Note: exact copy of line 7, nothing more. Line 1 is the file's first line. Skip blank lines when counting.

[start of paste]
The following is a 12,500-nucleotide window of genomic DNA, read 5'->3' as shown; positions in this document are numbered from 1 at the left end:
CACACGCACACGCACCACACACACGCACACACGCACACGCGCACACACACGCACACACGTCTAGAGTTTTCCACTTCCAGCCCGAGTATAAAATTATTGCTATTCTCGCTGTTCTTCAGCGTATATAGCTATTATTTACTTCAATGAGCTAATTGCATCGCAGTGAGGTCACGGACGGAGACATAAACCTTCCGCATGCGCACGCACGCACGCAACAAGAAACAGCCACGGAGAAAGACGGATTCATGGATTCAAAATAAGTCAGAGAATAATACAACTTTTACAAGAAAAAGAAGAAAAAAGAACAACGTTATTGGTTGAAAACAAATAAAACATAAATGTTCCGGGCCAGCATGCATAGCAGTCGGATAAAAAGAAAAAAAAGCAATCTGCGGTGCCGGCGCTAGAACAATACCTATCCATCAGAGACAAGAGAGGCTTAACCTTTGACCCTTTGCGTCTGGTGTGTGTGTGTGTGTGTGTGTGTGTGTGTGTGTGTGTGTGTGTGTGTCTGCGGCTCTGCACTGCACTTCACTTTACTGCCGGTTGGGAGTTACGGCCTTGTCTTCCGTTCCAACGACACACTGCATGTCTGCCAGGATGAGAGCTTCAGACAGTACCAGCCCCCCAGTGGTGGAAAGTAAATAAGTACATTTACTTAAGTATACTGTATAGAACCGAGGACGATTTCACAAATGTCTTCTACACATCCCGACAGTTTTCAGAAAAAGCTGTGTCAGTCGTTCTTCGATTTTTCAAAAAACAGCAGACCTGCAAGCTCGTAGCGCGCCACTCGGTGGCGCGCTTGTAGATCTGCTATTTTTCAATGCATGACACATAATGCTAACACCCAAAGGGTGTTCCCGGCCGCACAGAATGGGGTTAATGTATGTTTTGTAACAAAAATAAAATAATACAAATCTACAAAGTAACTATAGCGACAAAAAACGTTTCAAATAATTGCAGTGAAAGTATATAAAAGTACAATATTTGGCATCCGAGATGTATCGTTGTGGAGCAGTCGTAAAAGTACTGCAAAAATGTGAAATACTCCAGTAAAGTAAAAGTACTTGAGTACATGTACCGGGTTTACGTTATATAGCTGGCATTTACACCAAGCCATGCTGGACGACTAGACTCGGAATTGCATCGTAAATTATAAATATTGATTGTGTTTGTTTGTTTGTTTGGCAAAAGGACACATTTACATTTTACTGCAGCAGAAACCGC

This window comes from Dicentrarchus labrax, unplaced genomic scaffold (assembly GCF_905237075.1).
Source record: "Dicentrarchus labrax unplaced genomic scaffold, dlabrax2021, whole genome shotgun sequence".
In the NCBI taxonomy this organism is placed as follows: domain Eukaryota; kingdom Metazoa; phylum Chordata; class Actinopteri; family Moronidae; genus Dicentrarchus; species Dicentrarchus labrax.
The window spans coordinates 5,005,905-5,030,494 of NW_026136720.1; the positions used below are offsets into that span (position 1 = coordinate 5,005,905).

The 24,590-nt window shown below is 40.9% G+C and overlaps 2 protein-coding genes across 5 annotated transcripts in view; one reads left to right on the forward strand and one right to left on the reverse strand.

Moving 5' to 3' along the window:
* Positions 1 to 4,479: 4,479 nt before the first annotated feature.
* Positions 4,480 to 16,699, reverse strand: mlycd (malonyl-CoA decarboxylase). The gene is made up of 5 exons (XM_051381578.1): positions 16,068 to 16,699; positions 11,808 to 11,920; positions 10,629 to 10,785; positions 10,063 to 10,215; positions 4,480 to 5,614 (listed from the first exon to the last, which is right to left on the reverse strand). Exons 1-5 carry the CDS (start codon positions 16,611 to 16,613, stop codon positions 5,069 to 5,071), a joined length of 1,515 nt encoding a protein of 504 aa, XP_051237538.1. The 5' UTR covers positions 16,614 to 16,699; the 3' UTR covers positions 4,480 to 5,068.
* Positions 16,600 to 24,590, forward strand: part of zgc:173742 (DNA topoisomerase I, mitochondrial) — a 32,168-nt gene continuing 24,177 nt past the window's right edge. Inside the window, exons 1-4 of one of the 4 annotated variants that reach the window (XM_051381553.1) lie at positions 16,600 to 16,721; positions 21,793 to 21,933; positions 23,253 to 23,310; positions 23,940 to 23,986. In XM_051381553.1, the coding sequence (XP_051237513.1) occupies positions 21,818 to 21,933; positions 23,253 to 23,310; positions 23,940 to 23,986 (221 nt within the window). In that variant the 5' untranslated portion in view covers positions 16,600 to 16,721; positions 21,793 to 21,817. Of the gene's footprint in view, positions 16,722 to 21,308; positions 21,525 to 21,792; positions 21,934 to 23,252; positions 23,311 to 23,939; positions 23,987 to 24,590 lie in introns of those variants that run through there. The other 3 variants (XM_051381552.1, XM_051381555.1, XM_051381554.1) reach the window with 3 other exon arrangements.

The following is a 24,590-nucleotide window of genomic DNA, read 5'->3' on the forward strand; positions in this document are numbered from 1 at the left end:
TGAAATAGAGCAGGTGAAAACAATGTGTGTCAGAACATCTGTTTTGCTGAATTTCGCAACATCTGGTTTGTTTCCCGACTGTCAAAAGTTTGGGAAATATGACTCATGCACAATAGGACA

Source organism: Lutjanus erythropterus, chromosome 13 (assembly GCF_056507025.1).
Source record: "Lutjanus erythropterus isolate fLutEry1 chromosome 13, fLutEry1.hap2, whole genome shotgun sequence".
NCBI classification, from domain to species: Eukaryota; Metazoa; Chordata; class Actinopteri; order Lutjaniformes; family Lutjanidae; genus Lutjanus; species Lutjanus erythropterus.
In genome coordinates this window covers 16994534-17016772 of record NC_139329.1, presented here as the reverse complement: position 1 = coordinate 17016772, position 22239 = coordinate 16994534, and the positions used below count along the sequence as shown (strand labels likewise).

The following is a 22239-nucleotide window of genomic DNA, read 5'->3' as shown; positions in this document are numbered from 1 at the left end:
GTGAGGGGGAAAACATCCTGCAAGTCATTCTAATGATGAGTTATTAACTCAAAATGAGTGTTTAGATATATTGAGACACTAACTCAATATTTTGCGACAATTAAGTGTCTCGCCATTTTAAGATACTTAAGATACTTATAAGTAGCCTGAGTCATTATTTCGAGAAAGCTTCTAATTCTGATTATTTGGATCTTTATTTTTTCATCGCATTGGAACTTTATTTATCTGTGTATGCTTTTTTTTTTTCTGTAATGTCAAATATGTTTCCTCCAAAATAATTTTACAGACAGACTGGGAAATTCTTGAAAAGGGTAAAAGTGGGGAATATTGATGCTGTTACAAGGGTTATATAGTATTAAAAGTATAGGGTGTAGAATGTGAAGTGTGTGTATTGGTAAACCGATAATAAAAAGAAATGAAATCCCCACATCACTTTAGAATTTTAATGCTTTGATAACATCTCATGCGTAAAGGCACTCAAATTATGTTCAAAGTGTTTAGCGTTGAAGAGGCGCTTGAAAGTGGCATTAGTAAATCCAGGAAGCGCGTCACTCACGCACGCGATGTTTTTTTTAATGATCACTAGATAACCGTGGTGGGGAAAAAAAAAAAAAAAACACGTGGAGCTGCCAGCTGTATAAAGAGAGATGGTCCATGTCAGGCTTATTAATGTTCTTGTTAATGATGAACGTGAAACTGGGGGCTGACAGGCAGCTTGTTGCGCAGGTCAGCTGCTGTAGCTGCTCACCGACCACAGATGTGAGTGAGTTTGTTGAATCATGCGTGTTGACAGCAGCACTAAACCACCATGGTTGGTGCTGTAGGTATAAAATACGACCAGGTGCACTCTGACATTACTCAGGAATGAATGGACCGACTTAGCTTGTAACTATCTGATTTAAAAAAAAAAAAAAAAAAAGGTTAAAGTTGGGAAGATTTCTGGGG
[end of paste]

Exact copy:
The 24,590-nt window shown below is 40.9% G+C and overlaps 2 protein-coding genes across 5 annotated transcripts in view; one reads left to right on the forward strand and one right to left on the reverse strand.